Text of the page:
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Mechanics of possible Pacific NW earthquake

  1. Jul 16, 2015 #1

    marcus

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    The New Yorker magazine of 20 July 2015 had an interesting article about the "Cascadia" subduction zone along the coast of N.Calif, Oregon, Washington, Br.Columbia
    http://www.newyorker.com/magazine/2015/07/20/the-really-big-one
    I looked up some background. Wikipedia seemed quite informative.
    A seismology outreach site called IRIS also had this little animation.
    http://www.iris.edu/hq/programs/education_and_outreach/animations/5
    The animation shows how subduction (one plate sliding under another) can store and then release energy, and the mechanics of how abrupt changes in altitude of coastal seafloor can occur.

    Rock is actually compressible and elastic.
    Here is some more background by IRIS
    http://www.iris.edu/hq/files/progra...ch/aotm/5/2.Subduction_Rebound_Background.pdf
    I'll quote a brief excerpt of this longer article:
    ===quote==
    ...As frictional stress builds along the fault boundaries, it is accompanied by an increase in strain in the adjacent rocks. When the frictional stress exceeds a critical value, a sudden failure occurs along the fault plane that can result in a violent displacement of the Earth’s crust. When this happens, the ensuing earthquake releases elastic strain energy and seismic waves are radiated. The process of strain, stress, and failure is referred to as the elastic-rebound theory. (See page 6 for more on this topic.)

    Earthquakes generated in this setting are called Great Subduction Zone earthquakes. They are the largest earthquakes in the world and can exceed magnitude 9.0. The devastating Sumatra-Andaman earthquake of December 26, 2004 (star on Figure 2) had a magnitude of 9.3.
    ...
    ...
    The earthquake occurred on the interface between the India and Burma tectonic plates where the India plate is subducting beneath the overriding Burma plate. Earthquake size is proportional to fault area which was was about 1200 km long and as much as 200 km wide (See Figure 3 for a comparison of the area of the Sumatra-Andaman earthquake with the size of California.)
    ...The uplift caused by the elastic rebound of the overlying plate is what caused the deadly tsunami that killed over 225, 000 people. For more detail on Sumatra:
    http://neic.usgs.gov/neis/eq_depot/2004/eq_041226/neic_slav_ts.html
    In 1960 and 1964, destructive magnitude-9 earthquakes occurred in Chile and Alaska respectively.
    ...
    A similar configuration of plates can be found along the Cascadia Subduction Zone (Figure 4). This is a very long sloping fault that separates the Juan de Fuca and North America plates and stretches from mid- Vancouver Island to Northern California. The contact between the two plates, the
    area of the subduction zone fault, could
    also produce a magnitude 9.0 earthquake, if rupture occurred over its whole area. It last ruptured on January 26, 1700 (for details see Orphan Tsunami.)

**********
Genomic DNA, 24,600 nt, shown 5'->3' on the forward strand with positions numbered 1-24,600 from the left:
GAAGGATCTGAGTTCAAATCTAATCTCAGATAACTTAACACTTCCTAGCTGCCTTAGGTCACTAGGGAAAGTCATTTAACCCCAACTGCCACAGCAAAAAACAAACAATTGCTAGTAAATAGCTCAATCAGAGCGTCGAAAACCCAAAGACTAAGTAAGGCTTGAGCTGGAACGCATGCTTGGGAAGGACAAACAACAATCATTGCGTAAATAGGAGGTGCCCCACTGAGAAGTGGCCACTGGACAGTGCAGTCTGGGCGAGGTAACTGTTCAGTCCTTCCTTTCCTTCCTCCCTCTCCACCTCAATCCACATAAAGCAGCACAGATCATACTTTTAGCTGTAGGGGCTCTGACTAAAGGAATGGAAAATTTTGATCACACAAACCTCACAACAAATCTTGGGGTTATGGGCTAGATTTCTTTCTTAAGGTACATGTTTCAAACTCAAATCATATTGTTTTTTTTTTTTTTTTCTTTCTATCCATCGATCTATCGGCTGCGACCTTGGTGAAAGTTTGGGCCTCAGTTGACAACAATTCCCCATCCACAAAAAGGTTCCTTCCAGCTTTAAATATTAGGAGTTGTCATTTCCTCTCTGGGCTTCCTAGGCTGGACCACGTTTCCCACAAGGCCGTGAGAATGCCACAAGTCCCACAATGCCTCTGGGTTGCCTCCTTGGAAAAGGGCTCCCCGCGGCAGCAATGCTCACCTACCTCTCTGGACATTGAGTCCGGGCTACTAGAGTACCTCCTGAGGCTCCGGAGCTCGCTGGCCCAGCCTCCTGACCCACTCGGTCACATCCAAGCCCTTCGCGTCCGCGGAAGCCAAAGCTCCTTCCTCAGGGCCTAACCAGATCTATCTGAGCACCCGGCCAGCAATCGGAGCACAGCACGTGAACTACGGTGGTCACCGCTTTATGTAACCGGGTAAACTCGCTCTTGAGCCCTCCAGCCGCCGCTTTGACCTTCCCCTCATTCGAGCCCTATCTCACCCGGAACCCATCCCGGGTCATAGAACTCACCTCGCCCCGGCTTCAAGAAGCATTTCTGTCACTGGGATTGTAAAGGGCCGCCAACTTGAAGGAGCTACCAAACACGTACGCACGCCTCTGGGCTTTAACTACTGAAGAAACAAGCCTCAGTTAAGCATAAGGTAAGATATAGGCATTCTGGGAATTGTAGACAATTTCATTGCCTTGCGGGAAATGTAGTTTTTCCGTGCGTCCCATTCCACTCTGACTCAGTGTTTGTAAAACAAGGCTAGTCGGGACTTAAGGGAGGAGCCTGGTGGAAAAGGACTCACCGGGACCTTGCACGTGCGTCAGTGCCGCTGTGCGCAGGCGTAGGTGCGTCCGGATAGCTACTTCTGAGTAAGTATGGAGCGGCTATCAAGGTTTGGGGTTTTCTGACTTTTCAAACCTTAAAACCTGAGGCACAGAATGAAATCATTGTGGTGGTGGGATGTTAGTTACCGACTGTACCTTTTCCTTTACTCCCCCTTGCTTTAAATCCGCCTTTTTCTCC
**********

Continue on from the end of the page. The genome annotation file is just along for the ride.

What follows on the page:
==endquote==
     
    Last edited by a moderator: Jul 16, 2015
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  3. Jul 16, 2015 #2

    marcus

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    I thought the Wikipedia article was as least as well written and illustrated as this IRIS material, so I'll include a link.
    https://en.wikipedia.org/wiki/Cascadia_subduction_zone

    BTW the Cascadia zone (CSZ) is not to be confused with the San Andreas Fault. The better-known California earthquakes are part of a different system.
    It seems that the last major CSZ quake was in 1700 and there was no written historical record. (Only First Nation oral tradition). However an estimated 10 hours after the 1700 quake there was an unexplained tsunami in Japan. This was recorded and helped to date the 1700 quake. The wave had traveled some 5000 miles. It's interesting how seismologists have put together different kinds of evidence (tree rings, ocean sediment cores) to construct a long-term record of major CSZ quakes now going back some thousands of years. The importance of the CSZ has only recently been discovered.
     
  4. Jul 16, 2015 #3

    Astronuc

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  5. Jul 16, 2015 #4
    I'm a geologist but not very clued in when it comes to seismology.

    However, I would be leary of living in the lower mainland of British Columbia or on Vancouver Island. I've had opportunities of relocate to Victoria and...nah...the chance of a 'big one' has influenced my decision. Perhaps not the only variable but certainly something I've thought about.

    As for all of the research, references, etc. A big asterisk can go beside every thing...'educated speculation'. Get three guys from the GSC together and you'll get three opinions on risk. The bottom line is we really don't know.

    As a geologist I do know that the public has no concept of just how massive and destructive geological forces can be. What we've experienced in civilized history are pinpricks barely registering on a geological scale. The odds are slim (odds based on speculation) but Seattle or Vancouver or Portland could literally cease to exist tomorrow...or next year or in a hundred years. One day a couple million people are there...the next, bang, gone. This may happen with some large city in the world in the next couple decades...after that reality check, living in a high risk area will have the similar anxiety of living on a nuclear military site during the Cold War. Nature is very powerful.
     
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